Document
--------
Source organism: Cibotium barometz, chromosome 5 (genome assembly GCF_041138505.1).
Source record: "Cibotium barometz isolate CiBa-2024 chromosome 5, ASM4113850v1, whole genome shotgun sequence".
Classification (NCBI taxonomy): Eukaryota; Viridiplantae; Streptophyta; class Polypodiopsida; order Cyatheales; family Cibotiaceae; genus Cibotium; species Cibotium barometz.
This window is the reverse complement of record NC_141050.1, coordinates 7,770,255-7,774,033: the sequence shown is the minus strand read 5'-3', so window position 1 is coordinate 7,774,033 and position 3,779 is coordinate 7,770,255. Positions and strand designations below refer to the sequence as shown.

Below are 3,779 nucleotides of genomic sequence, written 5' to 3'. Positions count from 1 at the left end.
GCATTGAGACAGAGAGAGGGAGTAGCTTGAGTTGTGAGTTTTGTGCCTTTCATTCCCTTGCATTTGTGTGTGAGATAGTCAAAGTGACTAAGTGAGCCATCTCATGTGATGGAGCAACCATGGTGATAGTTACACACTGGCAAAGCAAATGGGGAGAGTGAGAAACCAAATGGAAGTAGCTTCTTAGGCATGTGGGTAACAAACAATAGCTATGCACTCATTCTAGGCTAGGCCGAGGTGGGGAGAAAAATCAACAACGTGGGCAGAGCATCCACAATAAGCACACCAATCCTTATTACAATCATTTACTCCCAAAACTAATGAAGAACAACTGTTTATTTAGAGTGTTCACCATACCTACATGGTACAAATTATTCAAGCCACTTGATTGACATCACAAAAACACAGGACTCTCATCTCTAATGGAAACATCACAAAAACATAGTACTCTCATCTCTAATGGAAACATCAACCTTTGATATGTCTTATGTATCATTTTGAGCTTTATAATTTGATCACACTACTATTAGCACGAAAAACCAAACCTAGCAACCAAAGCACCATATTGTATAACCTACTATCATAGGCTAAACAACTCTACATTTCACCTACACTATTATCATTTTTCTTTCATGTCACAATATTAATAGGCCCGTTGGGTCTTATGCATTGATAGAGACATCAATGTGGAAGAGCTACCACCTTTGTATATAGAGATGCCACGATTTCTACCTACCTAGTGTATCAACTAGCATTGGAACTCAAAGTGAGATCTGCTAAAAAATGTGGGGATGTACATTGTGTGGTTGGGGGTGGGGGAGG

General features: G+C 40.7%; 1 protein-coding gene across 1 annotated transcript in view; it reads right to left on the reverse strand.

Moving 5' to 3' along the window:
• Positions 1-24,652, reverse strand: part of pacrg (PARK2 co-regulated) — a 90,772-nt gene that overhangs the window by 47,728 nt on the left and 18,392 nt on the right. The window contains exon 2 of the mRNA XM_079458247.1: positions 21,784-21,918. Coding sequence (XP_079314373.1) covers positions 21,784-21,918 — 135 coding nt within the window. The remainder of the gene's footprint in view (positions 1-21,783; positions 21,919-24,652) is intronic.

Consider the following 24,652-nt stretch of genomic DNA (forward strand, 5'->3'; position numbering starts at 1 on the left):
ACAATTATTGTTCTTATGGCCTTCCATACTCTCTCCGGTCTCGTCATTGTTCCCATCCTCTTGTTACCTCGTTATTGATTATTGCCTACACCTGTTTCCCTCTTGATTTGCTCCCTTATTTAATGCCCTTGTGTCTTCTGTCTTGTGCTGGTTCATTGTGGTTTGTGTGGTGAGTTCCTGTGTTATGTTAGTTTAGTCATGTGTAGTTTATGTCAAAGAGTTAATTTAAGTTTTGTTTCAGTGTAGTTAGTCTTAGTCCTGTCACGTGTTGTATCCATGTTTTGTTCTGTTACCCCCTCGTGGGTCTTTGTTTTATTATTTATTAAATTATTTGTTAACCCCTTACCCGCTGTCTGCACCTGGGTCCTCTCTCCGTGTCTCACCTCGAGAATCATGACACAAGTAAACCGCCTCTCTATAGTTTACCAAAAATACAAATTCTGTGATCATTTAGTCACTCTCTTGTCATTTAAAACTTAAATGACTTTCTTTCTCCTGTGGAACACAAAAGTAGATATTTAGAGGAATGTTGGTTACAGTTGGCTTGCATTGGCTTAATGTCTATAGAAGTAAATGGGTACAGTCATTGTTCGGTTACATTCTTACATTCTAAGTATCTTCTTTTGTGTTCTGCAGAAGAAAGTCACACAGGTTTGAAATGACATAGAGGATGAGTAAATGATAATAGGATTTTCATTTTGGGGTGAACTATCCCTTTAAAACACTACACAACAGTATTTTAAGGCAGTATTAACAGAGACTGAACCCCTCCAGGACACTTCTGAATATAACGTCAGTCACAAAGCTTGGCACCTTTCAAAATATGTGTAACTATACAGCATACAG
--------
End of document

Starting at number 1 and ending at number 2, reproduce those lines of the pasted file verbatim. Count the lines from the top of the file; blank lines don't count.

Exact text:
Source organism: Cibotium barometz, chromosome 5 (genome assembly GCF_041138505.1).
Source record: "Cibotium barometz isolate CiBa-2024 chromosome 5, ASM4113850v1, whole genome shotgun sequence".